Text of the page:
WORTMANN: We all have the same time. It’s a question of priority, which is where back to support the coaching structure comes in. You have to have people holding you accountable, stop doing this, start doing this. If you really want to make a goal. It’s great that you want to increase your sales by 20%. What are you going to stop doing in order to achieve that?
PAVIN: So the executive hears that feedback, sits with it for a minute, and comes back with this.
WORTMANN: He goes…’you know what I do? it’s a really bad habit.’ And I said, ‘what is it?’ He said, ‘when I’m getting ready for a client pitch, I spend hours and hours on the decks. And I just mess around with the slides.’ He said, ‘I probably do that like four hours a week.’ I said, ‘can you cut it in half?’ He said, ‘yeah.’ I said, ‘you just found your two hours. You’re going to be an amazing storyteller in three months.’
PAVIN: This is what is so powerful about Stop. It makes you slow down and reflect on how you spend your time. More likely than not, if you really do care about achieving a goal, you’ll be able to find time in your day that is a lower priority than your goal. You can’t just manufacture more time, but you can reprioritize to make the goals the things you spend time on.
The man Wortmann was talking about, by the way, is currently still working on achieving his goal of being a better storyteller…if you were looking for closure on that. But Wortmann has full confidence he’s going to be a rockstar storyteller very soon.
PAVIN: So if you, or your employee, have a measurable goal, the tools and support to tackle it, and a plan to stop doing something else in order to make time for that goal, it’s a lot more likely to be met.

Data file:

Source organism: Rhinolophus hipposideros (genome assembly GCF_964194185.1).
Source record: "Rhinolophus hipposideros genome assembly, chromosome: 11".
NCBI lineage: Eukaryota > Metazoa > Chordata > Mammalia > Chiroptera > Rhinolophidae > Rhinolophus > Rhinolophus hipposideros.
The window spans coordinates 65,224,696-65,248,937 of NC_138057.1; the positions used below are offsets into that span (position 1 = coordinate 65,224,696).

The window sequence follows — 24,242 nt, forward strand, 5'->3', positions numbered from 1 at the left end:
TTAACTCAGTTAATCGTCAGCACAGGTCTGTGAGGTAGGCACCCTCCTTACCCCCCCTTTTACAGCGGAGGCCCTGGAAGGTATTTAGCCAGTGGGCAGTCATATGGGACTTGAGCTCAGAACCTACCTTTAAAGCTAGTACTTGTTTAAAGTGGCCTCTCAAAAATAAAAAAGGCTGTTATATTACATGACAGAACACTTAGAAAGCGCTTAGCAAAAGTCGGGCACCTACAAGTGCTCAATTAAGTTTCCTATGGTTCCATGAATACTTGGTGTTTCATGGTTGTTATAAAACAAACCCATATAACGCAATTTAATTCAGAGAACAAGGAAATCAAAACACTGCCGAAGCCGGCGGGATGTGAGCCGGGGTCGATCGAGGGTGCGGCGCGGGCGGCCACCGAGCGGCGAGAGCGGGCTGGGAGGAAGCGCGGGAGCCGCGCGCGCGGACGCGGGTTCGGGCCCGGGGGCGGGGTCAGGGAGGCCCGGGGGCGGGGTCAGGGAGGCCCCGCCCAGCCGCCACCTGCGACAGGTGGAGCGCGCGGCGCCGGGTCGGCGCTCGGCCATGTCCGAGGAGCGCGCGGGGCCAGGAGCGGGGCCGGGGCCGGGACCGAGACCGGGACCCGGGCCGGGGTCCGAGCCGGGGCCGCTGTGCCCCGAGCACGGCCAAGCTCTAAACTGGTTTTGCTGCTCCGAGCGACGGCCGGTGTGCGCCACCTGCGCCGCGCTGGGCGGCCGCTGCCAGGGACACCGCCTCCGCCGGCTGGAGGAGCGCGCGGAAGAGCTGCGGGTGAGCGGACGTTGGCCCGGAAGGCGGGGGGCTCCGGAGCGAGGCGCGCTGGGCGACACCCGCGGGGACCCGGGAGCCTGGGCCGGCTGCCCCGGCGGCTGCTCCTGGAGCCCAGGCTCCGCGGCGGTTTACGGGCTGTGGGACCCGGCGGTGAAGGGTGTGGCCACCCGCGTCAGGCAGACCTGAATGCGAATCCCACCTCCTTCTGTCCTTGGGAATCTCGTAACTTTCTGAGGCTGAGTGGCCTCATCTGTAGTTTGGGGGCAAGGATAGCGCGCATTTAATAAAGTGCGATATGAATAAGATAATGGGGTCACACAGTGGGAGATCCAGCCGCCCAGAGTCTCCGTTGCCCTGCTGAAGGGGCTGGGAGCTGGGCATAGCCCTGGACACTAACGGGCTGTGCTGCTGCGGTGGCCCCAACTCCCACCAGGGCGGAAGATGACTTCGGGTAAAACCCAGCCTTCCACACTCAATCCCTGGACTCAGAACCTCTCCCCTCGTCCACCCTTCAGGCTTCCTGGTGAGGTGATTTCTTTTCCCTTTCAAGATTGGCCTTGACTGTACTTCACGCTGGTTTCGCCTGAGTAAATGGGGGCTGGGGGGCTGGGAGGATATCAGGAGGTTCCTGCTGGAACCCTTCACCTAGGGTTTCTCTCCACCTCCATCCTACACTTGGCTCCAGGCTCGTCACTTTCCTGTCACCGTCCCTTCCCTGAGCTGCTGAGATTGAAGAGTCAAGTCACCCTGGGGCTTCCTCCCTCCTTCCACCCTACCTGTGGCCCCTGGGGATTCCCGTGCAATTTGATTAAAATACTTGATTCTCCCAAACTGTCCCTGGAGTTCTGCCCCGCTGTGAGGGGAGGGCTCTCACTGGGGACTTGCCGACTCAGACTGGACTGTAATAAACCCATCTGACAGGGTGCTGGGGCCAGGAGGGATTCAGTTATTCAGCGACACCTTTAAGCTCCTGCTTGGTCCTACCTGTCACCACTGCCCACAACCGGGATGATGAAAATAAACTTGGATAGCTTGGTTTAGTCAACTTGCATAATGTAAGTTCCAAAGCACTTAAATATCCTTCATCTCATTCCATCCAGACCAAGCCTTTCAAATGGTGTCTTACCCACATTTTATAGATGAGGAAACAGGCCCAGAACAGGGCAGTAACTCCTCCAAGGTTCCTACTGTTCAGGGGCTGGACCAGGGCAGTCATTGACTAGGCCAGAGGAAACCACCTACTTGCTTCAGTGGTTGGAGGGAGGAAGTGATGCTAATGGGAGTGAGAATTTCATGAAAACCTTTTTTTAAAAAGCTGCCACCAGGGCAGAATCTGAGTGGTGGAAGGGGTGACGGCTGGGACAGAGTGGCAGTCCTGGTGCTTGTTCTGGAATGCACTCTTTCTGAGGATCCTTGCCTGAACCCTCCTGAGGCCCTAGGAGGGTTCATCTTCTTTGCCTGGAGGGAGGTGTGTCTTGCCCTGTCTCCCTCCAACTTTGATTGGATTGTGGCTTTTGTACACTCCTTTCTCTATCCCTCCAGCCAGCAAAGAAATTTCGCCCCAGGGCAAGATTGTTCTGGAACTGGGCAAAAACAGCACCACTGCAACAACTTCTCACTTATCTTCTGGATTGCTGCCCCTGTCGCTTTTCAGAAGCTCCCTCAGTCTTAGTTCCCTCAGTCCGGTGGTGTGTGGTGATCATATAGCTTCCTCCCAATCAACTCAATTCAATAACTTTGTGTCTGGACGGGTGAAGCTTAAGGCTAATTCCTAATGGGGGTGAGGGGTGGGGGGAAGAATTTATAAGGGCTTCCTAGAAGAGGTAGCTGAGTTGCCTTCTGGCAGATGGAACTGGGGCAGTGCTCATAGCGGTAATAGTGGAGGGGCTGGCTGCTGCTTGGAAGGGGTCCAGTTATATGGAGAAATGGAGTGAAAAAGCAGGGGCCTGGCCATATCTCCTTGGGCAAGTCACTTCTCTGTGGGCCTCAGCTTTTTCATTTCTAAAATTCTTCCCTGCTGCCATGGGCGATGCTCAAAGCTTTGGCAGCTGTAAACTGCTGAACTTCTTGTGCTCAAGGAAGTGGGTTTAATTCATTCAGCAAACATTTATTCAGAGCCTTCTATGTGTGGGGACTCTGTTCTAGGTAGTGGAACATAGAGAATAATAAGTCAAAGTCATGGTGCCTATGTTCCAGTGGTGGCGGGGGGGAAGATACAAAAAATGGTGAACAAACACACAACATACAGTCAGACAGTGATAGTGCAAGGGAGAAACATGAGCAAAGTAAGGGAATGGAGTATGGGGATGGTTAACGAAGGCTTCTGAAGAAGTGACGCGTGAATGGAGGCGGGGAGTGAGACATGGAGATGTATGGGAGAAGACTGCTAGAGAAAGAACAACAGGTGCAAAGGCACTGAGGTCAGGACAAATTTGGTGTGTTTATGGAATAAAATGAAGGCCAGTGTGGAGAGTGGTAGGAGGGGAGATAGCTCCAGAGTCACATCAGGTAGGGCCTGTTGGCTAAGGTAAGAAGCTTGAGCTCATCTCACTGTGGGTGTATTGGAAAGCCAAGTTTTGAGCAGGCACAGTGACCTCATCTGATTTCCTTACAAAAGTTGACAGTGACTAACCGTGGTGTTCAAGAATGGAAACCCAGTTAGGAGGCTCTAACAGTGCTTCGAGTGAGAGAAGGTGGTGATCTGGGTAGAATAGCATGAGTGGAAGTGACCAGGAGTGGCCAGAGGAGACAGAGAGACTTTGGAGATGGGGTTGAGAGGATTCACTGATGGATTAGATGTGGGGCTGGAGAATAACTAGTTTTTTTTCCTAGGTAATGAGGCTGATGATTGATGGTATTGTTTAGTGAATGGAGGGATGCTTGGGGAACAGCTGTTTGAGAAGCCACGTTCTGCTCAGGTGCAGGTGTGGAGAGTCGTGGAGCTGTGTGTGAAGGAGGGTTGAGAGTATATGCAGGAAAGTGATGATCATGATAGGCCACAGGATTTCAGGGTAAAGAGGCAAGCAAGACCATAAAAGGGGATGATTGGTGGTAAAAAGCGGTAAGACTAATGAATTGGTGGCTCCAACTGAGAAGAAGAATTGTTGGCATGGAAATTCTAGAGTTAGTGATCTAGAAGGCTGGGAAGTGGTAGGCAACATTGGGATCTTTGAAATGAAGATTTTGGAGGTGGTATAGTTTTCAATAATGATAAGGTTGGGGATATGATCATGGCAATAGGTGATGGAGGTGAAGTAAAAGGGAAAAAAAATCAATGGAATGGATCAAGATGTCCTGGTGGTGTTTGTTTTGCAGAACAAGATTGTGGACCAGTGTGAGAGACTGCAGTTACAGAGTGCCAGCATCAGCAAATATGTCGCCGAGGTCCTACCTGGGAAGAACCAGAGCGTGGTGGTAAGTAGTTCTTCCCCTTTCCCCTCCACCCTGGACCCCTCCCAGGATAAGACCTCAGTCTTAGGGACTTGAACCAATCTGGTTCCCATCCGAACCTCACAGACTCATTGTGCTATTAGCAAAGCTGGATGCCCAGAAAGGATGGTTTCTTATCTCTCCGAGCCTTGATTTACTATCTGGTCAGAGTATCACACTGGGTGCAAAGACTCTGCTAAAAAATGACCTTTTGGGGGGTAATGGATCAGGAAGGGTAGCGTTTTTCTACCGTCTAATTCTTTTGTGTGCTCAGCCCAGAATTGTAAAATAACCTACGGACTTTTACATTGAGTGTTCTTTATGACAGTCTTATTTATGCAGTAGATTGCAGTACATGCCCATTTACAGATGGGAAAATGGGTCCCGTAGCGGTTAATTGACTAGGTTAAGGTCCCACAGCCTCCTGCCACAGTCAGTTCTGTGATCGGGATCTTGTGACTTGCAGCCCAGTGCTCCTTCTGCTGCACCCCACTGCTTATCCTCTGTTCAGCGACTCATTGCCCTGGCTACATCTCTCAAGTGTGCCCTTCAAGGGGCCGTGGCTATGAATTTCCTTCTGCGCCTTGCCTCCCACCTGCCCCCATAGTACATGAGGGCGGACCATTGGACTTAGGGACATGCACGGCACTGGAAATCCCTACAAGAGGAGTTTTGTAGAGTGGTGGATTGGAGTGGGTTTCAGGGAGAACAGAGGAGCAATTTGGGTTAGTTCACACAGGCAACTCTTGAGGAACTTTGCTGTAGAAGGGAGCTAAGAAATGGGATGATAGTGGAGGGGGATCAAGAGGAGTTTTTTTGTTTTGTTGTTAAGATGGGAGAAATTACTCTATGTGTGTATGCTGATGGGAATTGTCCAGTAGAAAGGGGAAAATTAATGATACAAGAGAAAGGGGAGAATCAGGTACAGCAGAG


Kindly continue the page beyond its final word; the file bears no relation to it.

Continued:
And guess what? Even if you fall short, the process of trying to obtain the goal…does something incredibly valuable
WORTMANN: I’ll be very provocative with this.
WORTMANN: Don’t worry about the outcome. Only worry about the process. Think about it. If my goal is to increase my sales. And, and you say to me…what’s your timeline? And I say, three months, what matters more? Me sitting and thinking about the outcome or me doing something that will get me to that outcome at two o’clock this afternoon?
PAVIN: It’s the discipline you get when you’re working towards acquiring a new discipline…that can translate to so many other aspects of your life.
Wortmann says if we help our employees AND ourselves get better at honing this process…we might just end up being…unstoppable.
PAVIN: This episode of The Insightful Leader was produced by Jessica Love, Emily Stone, Fred Schmalz, Maja Kos, Blake GOH-bull and Laura Pavin. It was written and mixed by Andrew Meriwether, and edited by Laura Pavin and Jessica Love. Special thanks to Craig Wortmann. As a reminder, you can find us on iTunes, Google Play, Spotify, or our website. If you like this show, please leave us a review or rating. That helps new listeners find us. And visit us at insight.kellogg.northwestern.edu. We’ll be back in a couple weeks with another episode of The Insightful Leader.
Guest Author: Craig Wortmann
This article first appeared in www.insight.kellogg.northwestern.edu